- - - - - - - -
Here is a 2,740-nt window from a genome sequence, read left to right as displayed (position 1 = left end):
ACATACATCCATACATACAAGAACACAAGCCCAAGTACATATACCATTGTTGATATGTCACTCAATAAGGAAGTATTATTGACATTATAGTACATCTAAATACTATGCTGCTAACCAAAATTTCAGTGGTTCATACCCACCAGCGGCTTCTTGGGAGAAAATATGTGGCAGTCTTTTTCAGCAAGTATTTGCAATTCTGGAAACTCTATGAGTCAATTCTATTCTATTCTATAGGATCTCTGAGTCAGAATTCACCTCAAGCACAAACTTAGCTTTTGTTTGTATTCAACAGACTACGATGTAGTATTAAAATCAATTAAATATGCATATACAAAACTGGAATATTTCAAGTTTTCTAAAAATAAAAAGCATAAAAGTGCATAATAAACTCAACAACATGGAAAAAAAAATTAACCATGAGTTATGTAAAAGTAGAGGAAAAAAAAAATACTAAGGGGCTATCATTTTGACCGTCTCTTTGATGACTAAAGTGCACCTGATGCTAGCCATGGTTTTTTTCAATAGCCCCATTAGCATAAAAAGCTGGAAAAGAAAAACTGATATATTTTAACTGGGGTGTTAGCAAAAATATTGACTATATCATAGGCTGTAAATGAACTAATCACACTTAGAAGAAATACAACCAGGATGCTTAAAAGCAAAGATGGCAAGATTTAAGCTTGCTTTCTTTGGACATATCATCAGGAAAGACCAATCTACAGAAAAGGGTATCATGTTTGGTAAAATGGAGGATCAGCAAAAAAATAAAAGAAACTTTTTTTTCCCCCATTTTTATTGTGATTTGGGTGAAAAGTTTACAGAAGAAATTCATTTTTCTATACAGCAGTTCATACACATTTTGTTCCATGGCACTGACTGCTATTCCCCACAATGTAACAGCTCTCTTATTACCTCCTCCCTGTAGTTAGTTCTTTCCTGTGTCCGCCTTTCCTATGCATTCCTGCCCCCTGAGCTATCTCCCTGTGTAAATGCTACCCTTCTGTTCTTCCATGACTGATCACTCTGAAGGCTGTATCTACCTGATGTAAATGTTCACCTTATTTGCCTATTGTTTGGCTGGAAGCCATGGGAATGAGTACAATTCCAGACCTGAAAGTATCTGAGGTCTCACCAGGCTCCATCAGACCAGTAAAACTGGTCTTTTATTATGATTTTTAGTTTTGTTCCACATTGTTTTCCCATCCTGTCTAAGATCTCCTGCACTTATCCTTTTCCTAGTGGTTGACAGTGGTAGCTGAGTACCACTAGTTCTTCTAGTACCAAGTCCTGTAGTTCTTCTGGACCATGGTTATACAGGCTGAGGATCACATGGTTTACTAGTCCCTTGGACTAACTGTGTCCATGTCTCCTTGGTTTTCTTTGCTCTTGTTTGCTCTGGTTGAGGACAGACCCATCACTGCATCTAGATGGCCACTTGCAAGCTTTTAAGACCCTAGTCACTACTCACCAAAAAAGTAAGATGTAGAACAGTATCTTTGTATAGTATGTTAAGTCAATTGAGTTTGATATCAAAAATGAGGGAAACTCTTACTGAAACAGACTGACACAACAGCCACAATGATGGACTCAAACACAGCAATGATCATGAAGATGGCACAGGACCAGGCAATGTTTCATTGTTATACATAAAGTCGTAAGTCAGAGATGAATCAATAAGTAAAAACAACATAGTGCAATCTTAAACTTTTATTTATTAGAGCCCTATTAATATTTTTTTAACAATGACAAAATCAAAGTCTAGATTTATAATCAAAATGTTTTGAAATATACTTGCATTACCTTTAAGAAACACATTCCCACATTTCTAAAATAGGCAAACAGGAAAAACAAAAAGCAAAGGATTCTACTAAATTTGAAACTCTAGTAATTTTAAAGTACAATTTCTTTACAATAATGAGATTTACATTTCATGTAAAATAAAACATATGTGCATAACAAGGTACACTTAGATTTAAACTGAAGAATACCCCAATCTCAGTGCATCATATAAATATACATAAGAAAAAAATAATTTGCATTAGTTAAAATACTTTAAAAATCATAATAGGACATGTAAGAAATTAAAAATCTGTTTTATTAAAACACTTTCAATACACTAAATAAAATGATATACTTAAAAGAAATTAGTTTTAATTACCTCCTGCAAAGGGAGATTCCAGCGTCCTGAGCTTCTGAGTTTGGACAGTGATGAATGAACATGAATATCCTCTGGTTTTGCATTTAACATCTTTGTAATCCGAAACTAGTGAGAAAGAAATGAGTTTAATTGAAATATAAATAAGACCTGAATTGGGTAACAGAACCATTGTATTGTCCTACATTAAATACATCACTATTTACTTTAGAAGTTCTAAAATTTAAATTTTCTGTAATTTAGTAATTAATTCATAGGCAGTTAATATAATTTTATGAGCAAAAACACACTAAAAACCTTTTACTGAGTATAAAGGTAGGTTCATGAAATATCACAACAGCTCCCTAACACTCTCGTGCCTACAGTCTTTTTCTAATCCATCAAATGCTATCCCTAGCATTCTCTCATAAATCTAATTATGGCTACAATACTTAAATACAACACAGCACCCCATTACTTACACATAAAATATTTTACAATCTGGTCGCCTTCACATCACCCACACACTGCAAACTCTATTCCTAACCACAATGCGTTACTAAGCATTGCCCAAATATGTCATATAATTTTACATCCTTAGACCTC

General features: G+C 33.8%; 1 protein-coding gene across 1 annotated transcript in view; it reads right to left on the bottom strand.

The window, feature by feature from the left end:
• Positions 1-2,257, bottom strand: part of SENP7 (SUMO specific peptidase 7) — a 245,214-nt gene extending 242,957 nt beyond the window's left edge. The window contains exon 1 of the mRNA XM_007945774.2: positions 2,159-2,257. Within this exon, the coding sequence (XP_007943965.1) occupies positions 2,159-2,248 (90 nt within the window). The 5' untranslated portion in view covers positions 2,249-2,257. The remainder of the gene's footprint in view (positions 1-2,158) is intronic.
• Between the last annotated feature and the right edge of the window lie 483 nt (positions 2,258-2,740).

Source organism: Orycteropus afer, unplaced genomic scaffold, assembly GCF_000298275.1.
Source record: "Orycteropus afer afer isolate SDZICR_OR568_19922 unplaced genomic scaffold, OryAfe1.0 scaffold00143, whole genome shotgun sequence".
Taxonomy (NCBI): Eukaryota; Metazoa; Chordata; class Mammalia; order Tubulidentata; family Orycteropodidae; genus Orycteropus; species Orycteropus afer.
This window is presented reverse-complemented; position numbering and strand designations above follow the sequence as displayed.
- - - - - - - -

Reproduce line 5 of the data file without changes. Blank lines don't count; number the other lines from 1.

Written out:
• Positions 1-2,257, bottom strand: part of SENP7 (SUMO specific peptidase 7) — a 245,214-nt gene extending 242,957 nt beyond the window's left edge. The window contains exon 1 of the mRNA XM_007945774.2: positions 2,159-2,257. Within this exon, the coding sequence (XP_007943965.1) occupies positions 2,159-2,248 (90 nt within the window). The 5' untranslated portion in view covers positions 2,249-2,257. The remainder of the gene's footprint in view (positions 1-2,158) is intronic.